Member Lorenzo asked if Ms. Kudla was not qualified to handle those.
Mr. Schultz answered that she probably could handle those.
Member Lorenzo stated that her concern was cost. Her concern was that on the routine items, in order to be more efficient with the costs to the City, she would appreciate it if one of the other associates could handle the routine letters that they do for less cost than Mr. Schultz. She stated that he was well qualified to do that, but she didnít think that the City necessarily needed such qualifications to handle those.
Mr. Schultz stated that he understood the sentiment, but they were a different class and were far less describable as routine than the typical documentation; but it was a fair comment and they would continue to review their processes in house.
2. Park Place Estates Ė Member Capello
Member Capello stated that toward the end of last winter, the residents of Park Place Estates came to the City and had an issue with regard to plowing the snow. He said the developer of Park Place Estates was not the builder and, therefore, was just selling lots; he thought that probably a majority of the lots were sold to homeowners, as opposed to being sold to builders. He said the subdivision was almost ready to be submitted to the City for acceptance. He thought that Council, if he remembered right, was to decide at the end of last year that the City would go ahead and continue to plow Park Place for the benefit of our residents, assuming that by this winter the City would have accepted the streets and the City would have been plowing Park Place.
Member Capello believed that the paperwork was with the City awaiting it to be put on the agenda for City Council to accept the streets, sewers and utilities; there was an outstanding issue that the developer had already turned over control of the association to the homeowners, so the City was looking to the homeowners to sign the storm maintenance agreement. He stated that was what Council talked about a little bit earlier with Meadowbrook Estates, and it made sense that the City needed them to sign it, since they now had control over the association. He stated that now they were still in that quandary where they had taxpayers living in there, the association had control of the subdivision, and Council was in a position where it asked who was responsible for the snow plowing. He thought that from what Mr. Pearson, Assistant City Manager, explained to him, Administration was looking at bringing the acceptance to City Council at the first meeting in February.
Mr. Helwig stated that maybe because Member Capello had been beating the drum, today the attorney for the association, Mr. Quinn, said that they now would be in a position to sign the storm water maintenance agreement that Administration needed before it could bring the acceptance of streets forward to Council. He stated why it had languished until today, after three snowstorms, which had put Mr. McCusker on the spot; heís had calls from citizens and Councilís had calls from citizens wondering why their streets werenít being done; theyíre told the streets hadnít been accepted yet and the petition was not complete; it was pitting citizen against citizen. He said Mr. McCusker did plow once, under the policy Council had established, because he felt there was a hazard associated with one of the three storms; they would be billed for that, about $500 a storm.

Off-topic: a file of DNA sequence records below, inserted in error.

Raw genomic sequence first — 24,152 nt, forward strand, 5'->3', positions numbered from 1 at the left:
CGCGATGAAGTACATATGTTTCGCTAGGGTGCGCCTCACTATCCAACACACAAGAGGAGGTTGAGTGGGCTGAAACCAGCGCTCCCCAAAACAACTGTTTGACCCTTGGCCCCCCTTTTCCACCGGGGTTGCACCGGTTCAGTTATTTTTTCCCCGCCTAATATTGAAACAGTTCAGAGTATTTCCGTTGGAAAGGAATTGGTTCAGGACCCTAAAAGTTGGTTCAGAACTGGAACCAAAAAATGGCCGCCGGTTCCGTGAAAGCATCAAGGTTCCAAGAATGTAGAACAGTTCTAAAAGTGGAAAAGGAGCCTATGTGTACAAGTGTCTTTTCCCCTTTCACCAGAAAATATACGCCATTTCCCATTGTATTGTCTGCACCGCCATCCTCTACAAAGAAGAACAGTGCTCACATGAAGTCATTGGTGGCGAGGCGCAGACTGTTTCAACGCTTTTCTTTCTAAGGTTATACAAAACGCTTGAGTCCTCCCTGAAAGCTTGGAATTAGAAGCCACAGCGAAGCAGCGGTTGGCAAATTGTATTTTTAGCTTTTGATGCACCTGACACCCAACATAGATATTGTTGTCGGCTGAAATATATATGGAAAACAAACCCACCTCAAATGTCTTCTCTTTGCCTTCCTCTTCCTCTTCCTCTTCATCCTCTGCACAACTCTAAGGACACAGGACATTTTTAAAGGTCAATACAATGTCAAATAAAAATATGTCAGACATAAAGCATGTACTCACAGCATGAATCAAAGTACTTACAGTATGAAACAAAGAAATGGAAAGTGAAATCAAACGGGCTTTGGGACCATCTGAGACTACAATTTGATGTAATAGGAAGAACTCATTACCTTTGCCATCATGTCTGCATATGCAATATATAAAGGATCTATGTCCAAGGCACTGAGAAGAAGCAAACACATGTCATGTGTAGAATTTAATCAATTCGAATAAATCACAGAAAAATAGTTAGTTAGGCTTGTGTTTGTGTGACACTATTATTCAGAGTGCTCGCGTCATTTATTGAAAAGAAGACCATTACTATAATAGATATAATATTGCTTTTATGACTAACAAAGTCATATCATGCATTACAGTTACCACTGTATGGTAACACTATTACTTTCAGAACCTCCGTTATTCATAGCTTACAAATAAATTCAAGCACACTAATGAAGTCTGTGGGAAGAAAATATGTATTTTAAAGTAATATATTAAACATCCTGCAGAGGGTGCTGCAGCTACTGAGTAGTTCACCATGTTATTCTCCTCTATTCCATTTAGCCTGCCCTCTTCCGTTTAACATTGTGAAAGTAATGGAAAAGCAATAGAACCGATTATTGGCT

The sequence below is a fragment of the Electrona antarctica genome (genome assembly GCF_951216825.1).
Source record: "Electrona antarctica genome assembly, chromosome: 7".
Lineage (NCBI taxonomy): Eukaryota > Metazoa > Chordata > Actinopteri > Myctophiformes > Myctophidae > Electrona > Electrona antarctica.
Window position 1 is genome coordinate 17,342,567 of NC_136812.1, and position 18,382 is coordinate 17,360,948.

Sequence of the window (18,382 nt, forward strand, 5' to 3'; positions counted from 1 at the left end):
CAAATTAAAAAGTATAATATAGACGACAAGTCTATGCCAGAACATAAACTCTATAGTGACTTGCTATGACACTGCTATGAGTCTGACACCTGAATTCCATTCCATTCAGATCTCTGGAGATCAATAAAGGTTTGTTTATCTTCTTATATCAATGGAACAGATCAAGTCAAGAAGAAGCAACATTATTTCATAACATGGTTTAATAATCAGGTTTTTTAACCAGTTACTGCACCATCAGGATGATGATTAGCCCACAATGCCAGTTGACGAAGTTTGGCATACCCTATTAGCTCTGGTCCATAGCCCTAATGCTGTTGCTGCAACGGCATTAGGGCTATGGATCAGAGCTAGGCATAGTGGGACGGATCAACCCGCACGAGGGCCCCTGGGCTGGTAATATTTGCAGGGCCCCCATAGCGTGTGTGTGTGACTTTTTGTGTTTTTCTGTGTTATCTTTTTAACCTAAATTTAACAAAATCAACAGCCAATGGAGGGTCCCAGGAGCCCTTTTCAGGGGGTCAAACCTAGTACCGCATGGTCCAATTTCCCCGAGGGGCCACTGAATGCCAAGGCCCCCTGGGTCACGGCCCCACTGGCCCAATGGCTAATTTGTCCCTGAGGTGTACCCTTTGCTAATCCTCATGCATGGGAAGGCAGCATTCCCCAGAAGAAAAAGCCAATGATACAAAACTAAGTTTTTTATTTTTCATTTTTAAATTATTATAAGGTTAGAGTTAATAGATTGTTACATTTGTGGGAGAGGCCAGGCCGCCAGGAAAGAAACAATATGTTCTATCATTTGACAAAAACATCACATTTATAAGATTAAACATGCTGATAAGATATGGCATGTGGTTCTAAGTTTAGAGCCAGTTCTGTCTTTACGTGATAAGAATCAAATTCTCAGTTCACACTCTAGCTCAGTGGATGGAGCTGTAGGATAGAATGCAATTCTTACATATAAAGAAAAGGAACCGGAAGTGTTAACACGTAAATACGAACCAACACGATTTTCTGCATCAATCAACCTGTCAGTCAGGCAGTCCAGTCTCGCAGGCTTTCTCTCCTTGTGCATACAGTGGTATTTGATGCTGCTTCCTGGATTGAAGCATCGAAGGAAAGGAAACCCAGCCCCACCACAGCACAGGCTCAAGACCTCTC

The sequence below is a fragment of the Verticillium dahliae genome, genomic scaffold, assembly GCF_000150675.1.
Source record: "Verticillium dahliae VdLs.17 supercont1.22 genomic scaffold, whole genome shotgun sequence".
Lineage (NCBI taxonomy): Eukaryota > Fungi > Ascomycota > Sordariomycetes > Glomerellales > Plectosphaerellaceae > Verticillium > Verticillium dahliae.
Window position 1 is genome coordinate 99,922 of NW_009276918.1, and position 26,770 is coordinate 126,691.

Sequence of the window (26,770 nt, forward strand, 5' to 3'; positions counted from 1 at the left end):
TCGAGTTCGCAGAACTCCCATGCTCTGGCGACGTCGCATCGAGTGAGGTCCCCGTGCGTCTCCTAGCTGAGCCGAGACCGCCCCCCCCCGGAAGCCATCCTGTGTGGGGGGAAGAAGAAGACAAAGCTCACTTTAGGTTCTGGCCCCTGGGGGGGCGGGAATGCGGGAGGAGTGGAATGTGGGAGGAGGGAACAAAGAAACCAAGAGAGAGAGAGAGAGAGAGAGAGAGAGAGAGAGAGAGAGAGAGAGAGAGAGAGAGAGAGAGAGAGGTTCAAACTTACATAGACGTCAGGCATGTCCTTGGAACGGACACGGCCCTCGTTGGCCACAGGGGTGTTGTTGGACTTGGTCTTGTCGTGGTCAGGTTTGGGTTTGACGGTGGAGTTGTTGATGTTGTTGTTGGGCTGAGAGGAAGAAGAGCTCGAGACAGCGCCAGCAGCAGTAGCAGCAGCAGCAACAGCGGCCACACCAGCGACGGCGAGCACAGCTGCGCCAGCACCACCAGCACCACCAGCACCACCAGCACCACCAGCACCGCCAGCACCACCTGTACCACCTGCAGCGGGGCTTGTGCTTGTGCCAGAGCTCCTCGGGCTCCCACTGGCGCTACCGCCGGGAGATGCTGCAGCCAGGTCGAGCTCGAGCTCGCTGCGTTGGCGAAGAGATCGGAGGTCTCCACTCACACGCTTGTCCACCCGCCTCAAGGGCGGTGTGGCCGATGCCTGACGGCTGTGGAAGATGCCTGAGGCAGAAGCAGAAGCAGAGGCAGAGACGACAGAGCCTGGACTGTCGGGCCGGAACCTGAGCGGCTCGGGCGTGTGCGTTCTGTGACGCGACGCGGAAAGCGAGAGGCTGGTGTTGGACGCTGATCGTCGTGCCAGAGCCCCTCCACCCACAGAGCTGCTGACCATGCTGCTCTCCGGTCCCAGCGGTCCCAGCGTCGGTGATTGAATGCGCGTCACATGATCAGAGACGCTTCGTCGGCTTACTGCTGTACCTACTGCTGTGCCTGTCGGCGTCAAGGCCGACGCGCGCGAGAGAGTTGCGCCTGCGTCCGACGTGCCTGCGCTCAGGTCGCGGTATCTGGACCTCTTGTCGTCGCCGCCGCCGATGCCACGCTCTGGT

Mr. Helwig stated that they needed to get the matter resolved very quickly, but they needed everyoneís cooperation to do it. He said the developer was out of it now, as he understood; it was now the association, and based on the representation today, he would hope Administration could have it before Council before even the next meeting.
Member Capello stated that he didnít think there was any fault; he thought that paperwork was moving forward. He knew Island Lake was in front of Council in November/December and Council discussed getting Island Lake behind it and moving on to Park Place. He said it was moving forward and wouldnít languish like several of the others, but Council needed to decide what the City was doing from now until that meeting in February in regard to snow plowing. He stated that as a Council, he would like to say, given the condition of the streets and that they were ready for acceptance subject to Council approval, that the City should go ahead and plow the streets like it did last year for the benefit of its residents.
CM-05-01-012 Moved by Capello; MOTION FAILED FOR LACK OF A SECOND: To plow the streets for Park Place Estates, like it did last year, until Councilís first meeting in February, when acceptance of the streets and utilities will come before it.